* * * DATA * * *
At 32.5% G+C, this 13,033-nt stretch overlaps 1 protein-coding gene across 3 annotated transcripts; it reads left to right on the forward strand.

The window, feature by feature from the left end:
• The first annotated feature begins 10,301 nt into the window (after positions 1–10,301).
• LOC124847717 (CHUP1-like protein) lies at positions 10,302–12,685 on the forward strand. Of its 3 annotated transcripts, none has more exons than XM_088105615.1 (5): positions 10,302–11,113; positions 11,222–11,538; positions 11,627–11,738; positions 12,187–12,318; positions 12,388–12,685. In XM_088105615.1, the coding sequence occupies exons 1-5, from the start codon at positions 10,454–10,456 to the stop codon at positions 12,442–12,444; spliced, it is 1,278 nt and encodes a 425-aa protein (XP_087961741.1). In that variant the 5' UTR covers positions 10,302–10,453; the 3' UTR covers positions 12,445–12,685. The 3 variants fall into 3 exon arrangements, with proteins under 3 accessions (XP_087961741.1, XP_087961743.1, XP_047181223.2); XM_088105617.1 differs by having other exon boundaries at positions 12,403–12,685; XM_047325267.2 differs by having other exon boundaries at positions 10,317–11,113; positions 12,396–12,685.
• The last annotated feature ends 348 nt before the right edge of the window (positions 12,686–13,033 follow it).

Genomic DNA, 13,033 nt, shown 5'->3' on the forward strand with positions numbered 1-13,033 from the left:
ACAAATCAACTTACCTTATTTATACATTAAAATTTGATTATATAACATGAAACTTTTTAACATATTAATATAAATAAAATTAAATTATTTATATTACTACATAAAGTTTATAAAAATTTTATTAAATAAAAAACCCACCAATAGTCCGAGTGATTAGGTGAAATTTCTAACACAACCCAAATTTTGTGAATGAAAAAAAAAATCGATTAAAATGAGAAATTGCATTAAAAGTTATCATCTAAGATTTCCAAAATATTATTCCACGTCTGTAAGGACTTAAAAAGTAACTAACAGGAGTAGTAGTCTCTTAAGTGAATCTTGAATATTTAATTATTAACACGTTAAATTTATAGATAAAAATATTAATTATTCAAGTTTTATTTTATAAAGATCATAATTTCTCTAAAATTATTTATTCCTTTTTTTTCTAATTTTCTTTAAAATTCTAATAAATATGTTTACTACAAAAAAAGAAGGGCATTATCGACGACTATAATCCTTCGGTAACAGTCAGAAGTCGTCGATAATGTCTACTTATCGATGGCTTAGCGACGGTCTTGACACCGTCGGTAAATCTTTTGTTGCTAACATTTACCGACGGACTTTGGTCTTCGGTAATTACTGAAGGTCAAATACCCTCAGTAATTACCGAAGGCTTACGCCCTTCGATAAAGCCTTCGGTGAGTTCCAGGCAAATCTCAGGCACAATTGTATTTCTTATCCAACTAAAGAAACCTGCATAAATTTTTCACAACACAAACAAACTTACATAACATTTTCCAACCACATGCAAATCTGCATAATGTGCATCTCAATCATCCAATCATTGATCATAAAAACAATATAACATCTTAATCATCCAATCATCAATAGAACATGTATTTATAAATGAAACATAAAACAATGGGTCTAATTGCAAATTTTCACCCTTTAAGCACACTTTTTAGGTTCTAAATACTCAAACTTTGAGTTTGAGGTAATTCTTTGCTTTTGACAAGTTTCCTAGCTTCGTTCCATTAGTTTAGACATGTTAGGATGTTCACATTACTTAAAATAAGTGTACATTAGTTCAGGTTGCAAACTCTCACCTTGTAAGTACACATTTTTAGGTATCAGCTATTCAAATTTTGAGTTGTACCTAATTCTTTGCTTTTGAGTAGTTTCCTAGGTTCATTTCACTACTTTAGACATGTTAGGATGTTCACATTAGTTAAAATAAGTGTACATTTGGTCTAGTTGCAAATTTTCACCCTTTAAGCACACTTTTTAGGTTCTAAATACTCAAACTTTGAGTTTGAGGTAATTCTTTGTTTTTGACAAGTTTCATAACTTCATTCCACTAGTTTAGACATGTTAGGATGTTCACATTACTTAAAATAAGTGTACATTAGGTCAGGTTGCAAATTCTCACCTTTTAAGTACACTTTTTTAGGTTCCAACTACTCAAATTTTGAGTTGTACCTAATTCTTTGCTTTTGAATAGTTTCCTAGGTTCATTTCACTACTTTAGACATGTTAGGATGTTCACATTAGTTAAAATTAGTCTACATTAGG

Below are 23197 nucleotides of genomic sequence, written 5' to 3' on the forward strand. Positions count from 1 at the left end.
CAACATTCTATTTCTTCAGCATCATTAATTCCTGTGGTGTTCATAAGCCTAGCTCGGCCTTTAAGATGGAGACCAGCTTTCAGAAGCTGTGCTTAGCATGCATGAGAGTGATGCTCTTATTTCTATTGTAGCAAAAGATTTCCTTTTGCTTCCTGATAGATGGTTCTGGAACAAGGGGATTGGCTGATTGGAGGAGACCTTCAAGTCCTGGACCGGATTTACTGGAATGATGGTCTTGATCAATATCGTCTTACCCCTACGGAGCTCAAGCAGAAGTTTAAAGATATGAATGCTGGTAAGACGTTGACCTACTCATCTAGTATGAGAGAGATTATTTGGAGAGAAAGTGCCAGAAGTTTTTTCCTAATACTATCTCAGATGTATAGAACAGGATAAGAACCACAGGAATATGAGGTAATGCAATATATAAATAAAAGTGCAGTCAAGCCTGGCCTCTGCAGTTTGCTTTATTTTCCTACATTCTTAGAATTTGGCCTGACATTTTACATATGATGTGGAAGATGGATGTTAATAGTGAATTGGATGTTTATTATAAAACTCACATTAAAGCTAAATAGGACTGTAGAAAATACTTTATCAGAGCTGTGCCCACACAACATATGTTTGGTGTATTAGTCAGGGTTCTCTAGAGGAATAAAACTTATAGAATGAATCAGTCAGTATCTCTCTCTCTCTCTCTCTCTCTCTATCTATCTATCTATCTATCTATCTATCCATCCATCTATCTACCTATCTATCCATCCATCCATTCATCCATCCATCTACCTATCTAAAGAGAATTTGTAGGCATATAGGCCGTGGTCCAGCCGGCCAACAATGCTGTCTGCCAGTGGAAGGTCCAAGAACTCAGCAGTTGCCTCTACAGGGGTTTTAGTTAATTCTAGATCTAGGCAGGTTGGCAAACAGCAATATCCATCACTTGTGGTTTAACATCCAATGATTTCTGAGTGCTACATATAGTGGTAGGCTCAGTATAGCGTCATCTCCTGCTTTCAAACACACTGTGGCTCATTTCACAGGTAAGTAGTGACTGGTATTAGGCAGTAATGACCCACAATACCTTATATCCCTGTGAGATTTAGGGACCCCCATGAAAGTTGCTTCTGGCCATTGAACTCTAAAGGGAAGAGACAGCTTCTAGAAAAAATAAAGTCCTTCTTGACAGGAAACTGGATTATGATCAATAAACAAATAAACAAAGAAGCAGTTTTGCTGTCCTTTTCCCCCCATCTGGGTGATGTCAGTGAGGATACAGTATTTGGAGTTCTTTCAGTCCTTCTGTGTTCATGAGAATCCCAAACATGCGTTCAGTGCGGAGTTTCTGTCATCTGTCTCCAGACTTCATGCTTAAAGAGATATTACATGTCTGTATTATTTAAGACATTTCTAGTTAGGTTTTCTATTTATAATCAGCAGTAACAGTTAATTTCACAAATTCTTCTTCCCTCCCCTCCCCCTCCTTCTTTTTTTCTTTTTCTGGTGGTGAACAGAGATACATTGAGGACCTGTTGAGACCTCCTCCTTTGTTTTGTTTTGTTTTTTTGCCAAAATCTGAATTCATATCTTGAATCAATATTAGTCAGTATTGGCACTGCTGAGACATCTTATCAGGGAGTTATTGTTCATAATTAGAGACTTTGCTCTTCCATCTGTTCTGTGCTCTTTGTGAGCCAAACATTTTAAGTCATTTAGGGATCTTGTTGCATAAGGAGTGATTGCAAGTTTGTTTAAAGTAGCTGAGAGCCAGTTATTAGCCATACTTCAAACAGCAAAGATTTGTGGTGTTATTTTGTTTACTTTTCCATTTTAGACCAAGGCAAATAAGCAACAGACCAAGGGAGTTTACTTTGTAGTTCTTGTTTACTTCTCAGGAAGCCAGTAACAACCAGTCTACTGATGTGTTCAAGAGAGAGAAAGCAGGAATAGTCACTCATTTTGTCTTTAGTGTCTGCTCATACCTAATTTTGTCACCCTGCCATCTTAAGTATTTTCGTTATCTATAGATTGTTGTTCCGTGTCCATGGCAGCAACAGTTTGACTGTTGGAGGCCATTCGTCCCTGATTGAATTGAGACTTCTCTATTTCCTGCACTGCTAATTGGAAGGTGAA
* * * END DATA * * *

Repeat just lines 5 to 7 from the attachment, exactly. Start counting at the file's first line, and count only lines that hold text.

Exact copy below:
• The last annotated feature ends 348 nt before the right edge of the window (positions 12,686–13,033 follow it).

Genomic DNA, 13,033 nt, shown 5'->3' on the forward strand with positions numbered 1-13,033 from the left:
ACAAATCAACTTACCTTATTTATACATTAAAATTTGATTATATAACATGAAACTTTTTAACATATTAATATAAATAAAATTAAATTATTTATATTACTACATAAAGTTTATAAAAATTTTATTAAATAAAAAACCCACCAATAGTCCGAGTGATTAGGTGAAATTTCTAACACAACCCAAATTTTGTGAATGAAAAAAAAAATCGATTAAAATGAGAAATTGCATTAAAAGTTATCATCTAAGATTTCCAAAATATTATTCCACGTCTGTAAGGACTTAAAAAGTAACTAACAGGAGTAGTAGTCTCTTAAGTGAATCTTGAATATTTAATTATTAACACGTTAAATTTATAGATAAAAATATTAATTATTCAAGTTTTATTTTATAAAGATCATAATTTCTCTAAAATTATTTATTCCTTTTTTTTCTAATTTTCTTTAAAATTCTAATAAATATGTTTACTACAAAAAAAGAAGGGCATTATCGACGACTATAATCCTTCGGTAACAGTCAGAAGTCGTCGATAATGTCTACTTATCGATGGCTTAGCGACGGTCTTGACACCGTCGGTAAATCTTTTGTTGCTAACATTTACCGACGGACTTTGGTCTTCGGTAATTACTGAAGGTCAAATACCCTCAGTAATTACCGAAGGCTTACGCCCTTCGATAAAGCCTTCGGTGAGTTCCAGGCAAATCTCAGGCACAATTGTATTTCTTATCCAACTAAAGAAACCTGCATAAATTTTTCACAACACAAACAAACTTACATAACATTTTCCAACCACATGCAAATCTGCATAATGTGCATCTCAATCATCCAATCATTGATCATAAAAACAATATAACATCTTAATCATCCAATCATCAATAGAACATGTATTTATAAATGAAACATAAAACAATGGGTCTAATTGCAAATTTTCACCCTTTAAGCACACTTTTTAGGTTCTAAATACTCAAACTTTGAGTTTGAGGTAATTCTTTGCTTTTGACAAGTTTCCTAGCTTCGTTCCATTAGTTTAGACATGTTAGGATGTTCACATTACTTAAAATAAGTGTACATTAGTTCAGGTTGCAAACTCTCACCTTGTAAGTACACATTTTTAGGTATCAGCTATTCAAATTTTGAGTTGTACCTAATTCTTTGCTTTTGAGTAGTTTCCTAGGTTCATTTCACTACTTTAGACATGTTAGGATGTTCACATTAGTTAAAATAAGTGTACATTTGGTCTAGTTGCAAATTTTCACCCTTTAAGCACACTTTTTAGGTTCTAAATACTCAAACTTTGAGTTTGAGGTAATTCTTTGTTTTTGACAAGTTTCATAACTTCATTCCACTAGTTTAGACATGTTAGGATGTTCACATTACTTAAAATAAGTGTACATTAGGTCAGGTTGCAAATTCTCACCTTTTAAGTACACTTTTTTAGGTTCCAACTACTCAAATTTTGAGTTGTACCTAATTCTTTGCTTTTGAATAGTTTCCTAGGTTCATTTCACTACTTTAGACATGTTAGGATGTTCACATTAGTTAAAATTAGTCTACATTAGG